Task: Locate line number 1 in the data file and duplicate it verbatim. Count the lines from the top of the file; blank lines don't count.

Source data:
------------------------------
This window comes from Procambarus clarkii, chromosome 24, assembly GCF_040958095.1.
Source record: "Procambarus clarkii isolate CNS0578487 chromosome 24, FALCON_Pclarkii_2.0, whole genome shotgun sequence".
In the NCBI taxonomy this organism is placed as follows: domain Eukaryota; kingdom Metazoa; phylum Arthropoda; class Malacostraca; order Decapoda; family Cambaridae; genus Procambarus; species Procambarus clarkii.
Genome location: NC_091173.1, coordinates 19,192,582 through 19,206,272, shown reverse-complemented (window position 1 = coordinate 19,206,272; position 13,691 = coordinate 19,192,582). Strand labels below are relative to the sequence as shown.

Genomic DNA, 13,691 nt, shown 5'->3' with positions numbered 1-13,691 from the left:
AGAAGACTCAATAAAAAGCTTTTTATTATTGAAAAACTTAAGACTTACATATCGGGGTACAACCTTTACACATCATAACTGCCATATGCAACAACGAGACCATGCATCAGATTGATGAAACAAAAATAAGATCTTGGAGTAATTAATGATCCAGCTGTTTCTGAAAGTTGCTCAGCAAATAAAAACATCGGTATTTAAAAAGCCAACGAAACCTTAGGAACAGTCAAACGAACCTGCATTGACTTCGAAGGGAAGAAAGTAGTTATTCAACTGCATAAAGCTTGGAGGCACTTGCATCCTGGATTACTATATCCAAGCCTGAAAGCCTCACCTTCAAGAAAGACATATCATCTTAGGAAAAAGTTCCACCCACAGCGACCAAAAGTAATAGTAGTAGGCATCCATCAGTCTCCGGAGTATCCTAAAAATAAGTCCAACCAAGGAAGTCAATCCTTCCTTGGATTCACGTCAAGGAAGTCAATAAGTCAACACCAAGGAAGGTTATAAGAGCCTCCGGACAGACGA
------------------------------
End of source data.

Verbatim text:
This window comes from Procambarus clarkii, chromosome 24, assembly GCF_040958095.1.